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Steven Cuevas

Steven Cuevas

Los Angeles Bureau Chief, The California Report

Steven joined KQED News in 2012 as its Los Angeles bureau chief. Based in the LA area, Steven covers a vast region from downtown LA to the suburbs of the Inland Empire and beyond. Steven's tenure with KQED actually began 17 years ago as in intern with The California Report. As an independent producer he went on to report stories for The California Report for several years from across Northern and Central California.

Steven then headed to Austin, Texas where he helped establish the first public radio newsroom at KUT in Austin in 2002. He returned to California in 2005 establishing the first Inland Southern California news bureau for NPR affiliate KPCC. Some of his most recent reporting for KPCC included a multi-part series on the labor and economic ramifications of the region's booming warehouse industry and ongoing coverage of San Bernardino's municipal bankruptcy.

In 2009 Steven uncovered evidence of inmate mistreatment at the California Institution for Men in Chino. Steven's reporting triggered an investigation of the Chino state prison by the California Office of the Inspector General.

In 2008 Steven won an RTNDA Edward R. Murrow Award for investigative reporting and was named radio journalist of the year by the LA Press Club. He's won numerous other journalism awards from the Radio & Television News Association, the Associated Press and Society for Professional Journalists.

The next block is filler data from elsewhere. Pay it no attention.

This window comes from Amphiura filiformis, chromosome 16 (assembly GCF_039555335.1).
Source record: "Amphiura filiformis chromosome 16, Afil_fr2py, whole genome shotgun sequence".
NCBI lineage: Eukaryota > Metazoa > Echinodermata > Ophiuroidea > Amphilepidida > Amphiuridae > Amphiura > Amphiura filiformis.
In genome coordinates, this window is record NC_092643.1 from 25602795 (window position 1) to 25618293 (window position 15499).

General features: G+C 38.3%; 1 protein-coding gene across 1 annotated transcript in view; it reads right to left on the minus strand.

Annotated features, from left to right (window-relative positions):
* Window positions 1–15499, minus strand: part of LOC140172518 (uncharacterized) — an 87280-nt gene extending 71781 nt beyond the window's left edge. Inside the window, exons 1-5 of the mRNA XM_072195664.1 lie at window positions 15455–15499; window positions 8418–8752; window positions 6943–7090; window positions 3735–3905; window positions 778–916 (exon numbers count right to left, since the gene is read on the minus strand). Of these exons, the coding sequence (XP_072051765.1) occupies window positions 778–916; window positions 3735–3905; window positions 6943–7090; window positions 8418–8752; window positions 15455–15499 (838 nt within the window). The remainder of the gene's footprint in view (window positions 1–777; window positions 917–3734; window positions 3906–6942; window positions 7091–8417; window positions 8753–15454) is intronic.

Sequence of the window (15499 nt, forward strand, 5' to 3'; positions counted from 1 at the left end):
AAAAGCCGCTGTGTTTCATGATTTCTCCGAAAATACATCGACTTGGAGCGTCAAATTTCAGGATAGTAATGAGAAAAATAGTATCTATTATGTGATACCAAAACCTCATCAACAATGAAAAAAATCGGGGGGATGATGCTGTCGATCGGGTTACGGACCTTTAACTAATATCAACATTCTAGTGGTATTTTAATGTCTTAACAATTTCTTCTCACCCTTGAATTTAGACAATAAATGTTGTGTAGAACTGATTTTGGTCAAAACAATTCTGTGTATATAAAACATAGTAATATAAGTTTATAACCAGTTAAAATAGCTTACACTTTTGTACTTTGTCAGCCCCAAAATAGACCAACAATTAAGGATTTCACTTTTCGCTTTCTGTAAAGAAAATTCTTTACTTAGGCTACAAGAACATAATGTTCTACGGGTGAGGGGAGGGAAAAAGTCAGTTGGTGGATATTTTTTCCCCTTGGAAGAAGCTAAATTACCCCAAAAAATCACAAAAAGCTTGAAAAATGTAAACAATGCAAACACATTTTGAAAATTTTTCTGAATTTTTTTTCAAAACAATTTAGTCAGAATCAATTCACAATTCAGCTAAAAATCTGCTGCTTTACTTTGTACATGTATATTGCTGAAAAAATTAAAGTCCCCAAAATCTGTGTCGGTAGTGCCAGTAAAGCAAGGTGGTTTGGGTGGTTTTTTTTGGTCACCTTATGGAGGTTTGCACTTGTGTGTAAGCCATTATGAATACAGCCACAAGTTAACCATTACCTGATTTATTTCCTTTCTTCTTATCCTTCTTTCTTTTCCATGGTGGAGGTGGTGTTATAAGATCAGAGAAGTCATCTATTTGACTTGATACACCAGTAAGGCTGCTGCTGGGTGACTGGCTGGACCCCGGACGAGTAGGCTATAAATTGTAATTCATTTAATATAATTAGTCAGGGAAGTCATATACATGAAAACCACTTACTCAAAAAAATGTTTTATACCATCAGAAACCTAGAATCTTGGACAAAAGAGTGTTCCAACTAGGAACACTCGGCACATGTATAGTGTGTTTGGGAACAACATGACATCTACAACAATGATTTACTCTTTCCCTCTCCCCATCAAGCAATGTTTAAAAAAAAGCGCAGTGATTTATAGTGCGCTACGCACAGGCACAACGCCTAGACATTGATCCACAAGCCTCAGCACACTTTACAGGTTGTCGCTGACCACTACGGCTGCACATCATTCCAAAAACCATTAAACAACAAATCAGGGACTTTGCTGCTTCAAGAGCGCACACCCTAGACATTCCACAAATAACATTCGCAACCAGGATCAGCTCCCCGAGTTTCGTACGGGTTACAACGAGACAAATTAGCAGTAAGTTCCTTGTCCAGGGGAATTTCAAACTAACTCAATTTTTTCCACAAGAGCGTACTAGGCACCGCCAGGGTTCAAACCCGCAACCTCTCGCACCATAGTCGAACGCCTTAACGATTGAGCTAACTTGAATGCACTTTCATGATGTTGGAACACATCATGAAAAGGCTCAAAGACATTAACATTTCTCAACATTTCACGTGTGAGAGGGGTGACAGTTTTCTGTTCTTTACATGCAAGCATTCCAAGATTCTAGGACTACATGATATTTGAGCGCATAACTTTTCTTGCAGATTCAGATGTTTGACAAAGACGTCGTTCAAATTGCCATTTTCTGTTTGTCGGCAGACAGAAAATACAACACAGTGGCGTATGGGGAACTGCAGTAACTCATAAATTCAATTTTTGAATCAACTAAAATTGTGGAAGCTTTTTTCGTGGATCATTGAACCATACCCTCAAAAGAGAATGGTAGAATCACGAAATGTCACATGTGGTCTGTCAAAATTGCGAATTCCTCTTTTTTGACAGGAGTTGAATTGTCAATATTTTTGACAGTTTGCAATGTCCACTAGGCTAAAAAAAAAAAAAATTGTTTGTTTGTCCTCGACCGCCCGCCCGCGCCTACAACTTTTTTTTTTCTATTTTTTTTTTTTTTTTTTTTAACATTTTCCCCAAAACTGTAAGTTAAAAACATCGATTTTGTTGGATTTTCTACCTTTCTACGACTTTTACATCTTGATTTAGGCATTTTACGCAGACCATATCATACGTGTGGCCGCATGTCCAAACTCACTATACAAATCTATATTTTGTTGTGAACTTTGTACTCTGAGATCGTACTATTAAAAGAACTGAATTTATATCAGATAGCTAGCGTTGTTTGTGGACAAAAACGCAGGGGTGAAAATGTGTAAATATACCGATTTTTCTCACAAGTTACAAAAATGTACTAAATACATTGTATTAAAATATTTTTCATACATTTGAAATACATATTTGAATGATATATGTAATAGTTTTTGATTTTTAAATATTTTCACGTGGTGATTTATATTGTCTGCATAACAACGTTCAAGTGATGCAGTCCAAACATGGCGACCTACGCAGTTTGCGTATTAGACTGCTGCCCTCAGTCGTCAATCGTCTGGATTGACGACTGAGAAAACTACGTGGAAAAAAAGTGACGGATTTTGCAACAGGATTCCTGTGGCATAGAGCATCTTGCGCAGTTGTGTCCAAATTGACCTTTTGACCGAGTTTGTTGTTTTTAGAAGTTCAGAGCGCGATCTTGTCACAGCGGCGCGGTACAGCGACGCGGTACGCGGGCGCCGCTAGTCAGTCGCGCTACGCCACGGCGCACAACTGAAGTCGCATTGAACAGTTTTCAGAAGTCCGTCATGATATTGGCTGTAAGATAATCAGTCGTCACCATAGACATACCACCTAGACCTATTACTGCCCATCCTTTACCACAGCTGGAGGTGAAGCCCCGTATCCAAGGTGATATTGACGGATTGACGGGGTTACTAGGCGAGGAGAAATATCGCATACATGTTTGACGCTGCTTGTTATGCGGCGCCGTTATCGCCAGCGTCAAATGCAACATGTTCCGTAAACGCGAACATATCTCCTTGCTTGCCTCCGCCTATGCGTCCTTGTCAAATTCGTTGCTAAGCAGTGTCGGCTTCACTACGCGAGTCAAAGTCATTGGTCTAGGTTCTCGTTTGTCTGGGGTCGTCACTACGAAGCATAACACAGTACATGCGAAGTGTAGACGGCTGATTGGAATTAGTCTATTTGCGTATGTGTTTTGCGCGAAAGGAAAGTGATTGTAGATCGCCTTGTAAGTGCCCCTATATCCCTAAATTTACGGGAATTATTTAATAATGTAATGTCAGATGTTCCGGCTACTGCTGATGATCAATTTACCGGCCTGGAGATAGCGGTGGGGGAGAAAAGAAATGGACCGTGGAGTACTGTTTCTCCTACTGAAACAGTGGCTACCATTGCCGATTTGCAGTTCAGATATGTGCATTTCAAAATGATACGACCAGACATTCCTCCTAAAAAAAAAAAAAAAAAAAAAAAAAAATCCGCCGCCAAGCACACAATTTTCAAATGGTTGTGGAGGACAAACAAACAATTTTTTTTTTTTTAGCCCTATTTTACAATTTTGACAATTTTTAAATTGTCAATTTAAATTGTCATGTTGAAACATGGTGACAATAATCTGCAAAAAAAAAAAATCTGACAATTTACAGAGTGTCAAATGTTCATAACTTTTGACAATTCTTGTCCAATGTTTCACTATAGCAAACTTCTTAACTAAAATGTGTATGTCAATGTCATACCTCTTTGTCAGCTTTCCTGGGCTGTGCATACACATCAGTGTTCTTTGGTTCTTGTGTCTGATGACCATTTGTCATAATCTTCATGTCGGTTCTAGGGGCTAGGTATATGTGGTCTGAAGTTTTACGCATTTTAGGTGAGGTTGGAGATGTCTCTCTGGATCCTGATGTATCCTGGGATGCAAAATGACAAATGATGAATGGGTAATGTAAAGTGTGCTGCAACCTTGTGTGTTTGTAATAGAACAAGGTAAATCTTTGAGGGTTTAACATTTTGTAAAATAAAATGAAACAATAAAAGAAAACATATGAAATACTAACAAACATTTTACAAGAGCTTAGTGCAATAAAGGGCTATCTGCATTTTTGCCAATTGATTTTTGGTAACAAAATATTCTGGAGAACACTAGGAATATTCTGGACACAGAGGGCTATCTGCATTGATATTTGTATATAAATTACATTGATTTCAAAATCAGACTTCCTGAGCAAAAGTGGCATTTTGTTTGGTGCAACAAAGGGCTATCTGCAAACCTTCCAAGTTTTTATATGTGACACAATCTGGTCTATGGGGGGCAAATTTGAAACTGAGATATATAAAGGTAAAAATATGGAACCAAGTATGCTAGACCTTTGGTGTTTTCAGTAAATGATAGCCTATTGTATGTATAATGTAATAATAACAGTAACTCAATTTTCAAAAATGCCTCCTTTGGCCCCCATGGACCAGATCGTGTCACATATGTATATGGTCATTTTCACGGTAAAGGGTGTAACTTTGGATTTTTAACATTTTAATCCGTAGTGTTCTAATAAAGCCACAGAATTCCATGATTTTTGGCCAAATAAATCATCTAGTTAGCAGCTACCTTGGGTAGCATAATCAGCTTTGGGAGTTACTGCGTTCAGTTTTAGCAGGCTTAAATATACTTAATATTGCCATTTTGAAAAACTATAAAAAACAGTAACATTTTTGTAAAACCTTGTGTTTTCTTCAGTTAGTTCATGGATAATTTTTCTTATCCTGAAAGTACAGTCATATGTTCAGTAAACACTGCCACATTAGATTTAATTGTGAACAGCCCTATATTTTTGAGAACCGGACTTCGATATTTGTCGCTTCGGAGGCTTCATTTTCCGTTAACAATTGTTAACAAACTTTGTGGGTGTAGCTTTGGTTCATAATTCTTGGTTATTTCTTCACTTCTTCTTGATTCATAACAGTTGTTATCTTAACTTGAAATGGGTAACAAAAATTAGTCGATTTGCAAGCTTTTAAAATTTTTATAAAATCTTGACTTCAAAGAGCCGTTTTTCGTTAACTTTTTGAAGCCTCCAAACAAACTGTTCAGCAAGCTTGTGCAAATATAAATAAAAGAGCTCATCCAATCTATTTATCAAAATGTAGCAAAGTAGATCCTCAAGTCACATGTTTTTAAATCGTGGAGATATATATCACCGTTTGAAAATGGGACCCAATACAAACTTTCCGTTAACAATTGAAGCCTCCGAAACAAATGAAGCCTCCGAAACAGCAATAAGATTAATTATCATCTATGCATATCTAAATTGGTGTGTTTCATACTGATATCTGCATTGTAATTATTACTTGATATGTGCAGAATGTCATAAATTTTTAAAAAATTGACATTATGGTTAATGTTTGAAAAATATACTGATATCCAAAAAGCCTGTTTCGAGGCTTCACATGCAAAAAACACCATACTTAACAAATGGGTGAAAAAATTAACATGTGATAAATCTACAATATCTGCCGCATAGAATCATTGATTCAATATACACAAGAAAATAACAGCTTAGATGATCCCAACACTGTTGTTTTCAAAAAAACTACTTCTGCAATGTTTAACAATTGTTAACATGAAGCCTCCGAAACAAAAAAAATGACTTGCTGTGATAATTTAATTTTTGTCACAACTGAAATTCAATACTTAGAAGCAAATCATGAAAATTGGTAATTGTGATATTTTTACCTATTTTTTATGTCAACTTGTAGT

A native San Franciscan, Steven's radio career began as a teenager in the mid-1980s at college music station KUSF in San Francisco.

Stories (156 archives)


The California Report | Jun 12, 2014 8:50 AM
Groundwater Pumping Causing Land to Sink in Coachella Valley

Even before the drought, farmers around California were sucking down the groundwater faster than the environment could keep up. Now, the U.S. Geological Survey reports the practice has caused land in the Coachella Valley to sink up to two feet in some places.

The California Report | Jun 5, 2014 8:50 AM
L.A. Program Failing to Enforce Upkeep of Foreclosed Homes

It's estimated more than 4,000 properties in Los Angeles are bank-owned, many of them blighted eyesores crumbling into safety concerns for neighbors. That situation is what a four-year-old foreclosure registry program was supposed to address; leaning on banks to do their duty. But the city controller reports that's just not happening.

The California Report | May 30, 2014 4:30 PM
Despite Deportation Detention, Marriages Go On

People held in federal custody awaiting deportation have no legal right to a public defender -- but they can marry, in some cases. Of course, there are no guarantees the newlyweds will live happily ever after, even if the marriage succeeds in stopping a deportation.

The California Report | May 26, 2014 8:50 AM
Remembering Riverside's Military Heritage on Memorial Day

On Memorial Day thousands of people will visit Riverside National Cemetery, to lay flowers at gravesides and honor military veterans, living and dead. The cemetery is among the places depicted in "Wild Blue Yonder" -- a photo and oral history project from Riverside novelist Susan Straight that celebrates the deep ties between Inland Southern California and the U.S. military.

The California Report | May 23, 2014 4:30 PM
Remembering Riverside's Military Heritage on Memorial Day

On Memorial Day thousands of people will visit Riverside National Cemetery, to lay flowers at gravesides and honor military veterans, living and dead. The cemetery is among the places depicted in "Wild Blue Yonder" -- a photo and oral history project from Riverside novelist Susan Straight that celebrates the deep ties between Inland Southern California and the U.S. military.

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